But here's the thing: Yes, Bill could be too intense. But I have known hardly anyone in journalism, ever, who was more selfless and less arrogant. With his verbal facility, fact-loaded brain and nuclear-tipped intelligence, Bill could have been a real jerk. But as an intern, he never complained about typing up and fact-checking the listings database (it's a dreadful task that takes many hours, but it's also the raison d'etre of every weekly paper). On his own initiative, he made a coffee run for the editors every morning. He not only seemed at peace with the idea that he had to "pay dues" despite the obvious fact that he could have done any of our jobs more efficiently than we were doing them, he seemed to welcome it. Of course he worked harder than anyone and became essential, and in three years moved from all-purpose intern to copy editor to running the A&E section. I can't remember exactly when he became the go-to guy for headline copy, but I'd say that by the time he'd been there a year, he was writing half the heads in the paper.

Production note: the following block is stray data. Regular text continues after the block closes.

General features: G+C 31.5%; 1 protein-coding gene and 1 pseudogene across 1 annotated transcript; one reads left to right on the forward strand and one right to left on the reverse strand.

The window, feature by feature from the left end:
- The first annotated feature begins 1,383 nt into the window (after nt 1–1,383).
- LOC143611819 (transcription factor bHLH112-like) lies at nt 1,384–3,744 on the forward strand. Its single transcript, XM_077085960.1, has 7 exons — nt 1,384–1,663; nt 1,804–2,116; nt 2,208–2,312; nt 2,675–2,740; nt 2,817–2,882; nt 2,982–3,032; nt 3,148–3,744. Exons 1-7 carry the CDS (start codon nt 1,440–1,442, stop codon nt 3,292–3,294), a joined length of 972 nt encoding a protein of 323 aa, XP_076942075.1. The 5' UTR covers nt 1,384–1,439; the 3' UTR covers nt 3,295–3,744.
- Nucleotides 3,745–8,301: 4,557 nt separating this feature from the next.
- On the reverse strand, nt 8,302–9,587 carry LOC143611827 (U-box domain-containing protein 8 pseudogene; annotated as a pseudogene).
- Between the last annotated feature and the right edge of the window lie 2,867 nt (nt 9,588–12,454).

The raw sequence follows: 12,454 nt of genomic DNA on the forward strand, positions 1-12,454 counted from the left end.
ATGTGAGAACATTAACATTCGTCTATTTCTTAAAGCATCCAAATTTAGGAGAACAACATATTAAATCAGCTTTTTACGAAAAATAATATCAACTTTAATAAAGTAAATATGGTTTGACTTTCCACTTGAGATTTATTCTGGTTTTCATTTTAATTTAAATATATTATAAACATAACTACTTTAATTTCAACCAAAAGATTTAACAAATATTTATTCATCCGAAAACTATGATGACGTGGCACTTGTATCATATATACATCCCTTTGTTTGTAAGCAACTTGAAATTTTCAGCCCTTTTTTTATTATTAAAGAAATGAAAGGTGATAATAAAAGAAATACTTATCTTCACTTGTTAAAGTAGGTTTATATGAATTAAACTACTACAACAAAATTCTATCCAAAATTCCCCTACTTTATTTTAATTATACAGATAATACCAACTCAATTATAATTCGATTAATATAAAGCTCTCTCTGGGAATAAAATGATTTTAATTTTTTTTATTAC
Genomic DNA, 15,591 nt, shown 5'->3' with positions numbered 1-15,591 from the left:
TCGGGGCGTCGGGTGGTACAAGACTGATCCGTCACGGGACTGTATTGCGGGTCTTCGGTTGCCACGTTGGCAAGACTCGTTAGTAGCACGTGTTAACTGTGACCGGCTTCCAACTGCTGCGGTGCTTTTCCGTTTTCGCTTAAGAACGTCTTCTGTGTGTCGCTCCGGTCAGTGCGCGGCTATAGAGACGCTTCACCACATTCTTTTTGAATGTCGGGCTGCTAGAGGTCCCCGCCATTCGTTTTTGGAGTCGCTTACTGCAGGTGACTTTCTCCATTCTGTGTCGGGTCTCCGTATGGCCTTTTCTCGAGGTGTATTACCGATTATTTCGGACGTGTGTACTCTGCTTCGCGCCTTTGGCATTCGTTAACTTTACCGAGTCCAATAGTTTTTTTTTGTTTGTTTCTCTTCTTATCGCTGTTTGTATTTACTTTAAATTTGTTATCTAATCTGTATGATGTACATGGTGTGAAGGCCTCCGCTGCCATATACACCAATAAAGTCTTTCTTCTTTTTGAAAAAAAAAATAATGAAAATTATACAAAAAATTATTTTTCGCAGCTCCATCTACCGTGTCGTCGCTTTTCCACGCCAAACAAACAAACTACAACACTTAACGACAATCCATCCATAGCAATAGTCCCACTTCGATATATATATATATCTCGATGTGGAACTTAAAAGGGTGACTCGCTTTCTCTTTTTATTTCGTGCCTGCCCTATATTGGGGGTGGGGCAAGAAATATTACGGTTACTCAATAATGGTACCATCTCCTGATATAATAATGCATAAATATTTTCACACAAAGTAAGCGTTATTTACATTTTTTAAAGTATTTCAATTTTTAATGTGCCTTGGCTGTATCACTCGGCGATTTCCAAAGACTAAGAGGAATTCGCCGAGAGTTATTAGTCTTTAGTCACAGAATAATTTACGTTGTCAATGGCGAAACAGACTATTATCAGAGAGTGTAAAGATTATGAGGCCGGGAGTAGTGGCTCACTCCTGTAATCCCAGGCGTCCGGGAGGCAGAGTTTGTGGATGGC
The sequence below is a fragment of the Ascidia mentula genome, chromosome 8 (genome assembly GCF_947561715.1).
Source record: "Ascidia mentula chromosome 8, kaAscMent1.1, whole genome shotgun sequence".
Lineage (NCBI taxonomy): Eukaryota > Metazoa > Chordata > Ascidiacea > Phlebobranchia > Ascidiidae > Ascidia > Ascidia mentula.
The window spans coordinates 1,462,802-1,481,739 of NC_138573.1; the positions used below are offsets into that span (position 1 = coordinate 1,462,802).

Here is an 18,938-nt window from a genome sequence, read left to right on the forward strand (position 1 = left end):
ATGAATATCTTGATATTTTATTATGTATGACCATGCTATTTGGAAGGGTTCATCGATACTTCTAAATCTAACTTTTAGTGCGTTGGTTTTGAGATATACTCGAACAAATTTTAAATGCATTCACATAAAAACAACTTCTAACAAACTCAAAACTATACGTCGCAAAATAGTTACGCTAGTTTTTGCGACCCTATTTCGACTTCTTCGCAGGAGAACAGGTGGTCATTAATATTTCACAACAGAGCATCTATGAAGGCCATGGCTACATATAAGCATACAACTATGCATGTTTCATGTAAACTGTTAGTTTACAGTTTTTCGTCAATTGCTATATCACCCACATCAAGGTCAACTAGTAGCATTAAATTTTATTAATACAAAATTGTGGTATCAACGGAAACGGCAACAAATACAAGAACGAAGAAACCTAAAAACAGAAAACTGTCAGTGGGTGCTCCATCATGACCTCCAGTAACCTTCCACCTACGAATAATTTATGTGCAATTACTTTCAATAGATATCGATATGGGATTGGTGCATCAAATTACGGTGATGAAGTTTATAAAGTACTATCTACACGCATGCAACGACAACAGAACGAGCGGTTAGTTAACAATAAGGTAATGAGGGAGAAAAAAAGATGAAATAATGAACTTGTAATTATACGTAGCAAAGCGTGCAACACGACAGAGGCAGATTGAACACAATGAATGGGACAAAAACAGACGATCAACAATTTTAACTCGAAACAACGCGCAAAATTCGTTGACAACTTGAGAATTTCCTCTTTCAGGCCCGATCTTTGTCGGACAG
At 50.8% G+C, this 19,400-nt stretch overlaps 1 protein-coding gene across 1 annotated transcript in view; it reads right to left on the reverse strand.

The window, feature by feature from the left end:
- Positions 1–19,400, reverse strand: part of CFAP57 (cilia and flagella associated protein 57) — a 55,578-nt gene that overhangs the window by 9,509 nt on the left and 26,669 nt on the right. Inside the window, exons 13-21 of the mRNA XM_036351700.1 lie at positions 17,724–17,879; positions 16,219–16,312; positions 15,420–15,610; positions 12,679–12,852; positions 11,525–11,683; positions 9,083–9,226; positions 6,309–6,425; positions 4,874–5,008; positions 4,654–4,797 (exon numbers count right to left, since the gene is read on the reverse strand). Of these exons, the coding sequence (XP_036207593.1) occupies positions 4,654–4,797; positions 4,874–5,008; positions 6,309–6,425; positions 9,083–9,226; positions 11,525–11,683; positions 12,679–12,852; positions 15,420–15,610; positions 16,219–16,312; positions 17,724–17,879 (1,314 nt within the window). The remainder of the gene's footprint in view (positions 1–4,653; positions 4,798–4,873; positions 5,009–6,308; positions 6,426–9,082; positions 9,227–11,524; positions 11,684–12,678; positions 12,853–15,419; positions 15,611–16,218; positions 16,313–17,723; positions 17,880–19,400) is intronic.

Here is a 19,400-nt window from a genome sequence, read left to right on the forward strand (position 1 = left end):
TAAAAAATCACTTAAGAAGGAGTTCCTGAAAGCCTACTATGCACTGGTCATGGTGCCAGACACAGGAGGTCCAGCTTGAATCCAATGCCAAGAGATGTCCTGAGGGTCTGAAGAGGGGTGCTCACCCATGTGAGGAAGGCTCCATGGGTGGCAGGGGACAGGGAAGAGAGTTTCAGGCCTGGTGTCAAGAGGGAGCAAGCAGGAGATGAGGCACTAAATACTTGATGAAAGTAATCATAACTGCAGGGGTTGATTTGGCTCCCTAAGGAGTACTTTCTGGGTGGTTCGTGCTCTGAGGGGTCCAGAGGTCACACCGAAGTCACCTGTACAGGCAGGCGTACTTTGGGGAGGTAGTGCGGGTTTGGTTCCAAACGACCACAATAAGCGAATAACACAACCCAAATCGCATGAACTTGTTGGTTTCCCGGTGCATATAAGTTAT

By the time the Weekly got swallowed, Bill was among my closest friends. We worked together all day, and hung out several nights a week. I was the editor in chief, but he was the guy who helped me maintain a facade of composure and competence. We might have been too close. We knew an awful lot about each other's private lives, and even briefly had the same girlfriend at the same time. You can read into that whatever you like. After the Weekly gang split up and I moved to New York, I pretty much let the friendship drop. I don't exactly know how to forgive myself for that, but of course Bill never acted like I was a jerk. Whenever I saw him on either coast, or we checked in by email, the crazy-intense friendship seemed to pick up at the moment we had last left it, almost without a beat. The last time I hung out with him, he took me to the Mint on Upper Market and goaded me into a no-doubt amazing Karaoke version of George Michael's "Father Figure." I want to laugh and cry in the same second. Bill could.

I wasn't surprised that Bill walked away from journalism, at least for a while. I felt even in the early days that it wasn't clear what Bill should be doing: international law or psychiatry or reorienting the moral compasses of huge corporations or documentary filmmaking or TV standup or deep-sea diving or writing a book that would out-infinite Infinite Jest. All of those things, all of them, and more besides. Bill needed to live a thousand years and have a hundred careers. What was a few decades of sharpening copy, writing headlines, pistol-whupping the solipsistic minds of young writers, loving a wide array of friends all over the world and spending night after glittering night amid the lotus-eaters of San Francisco's barrooms?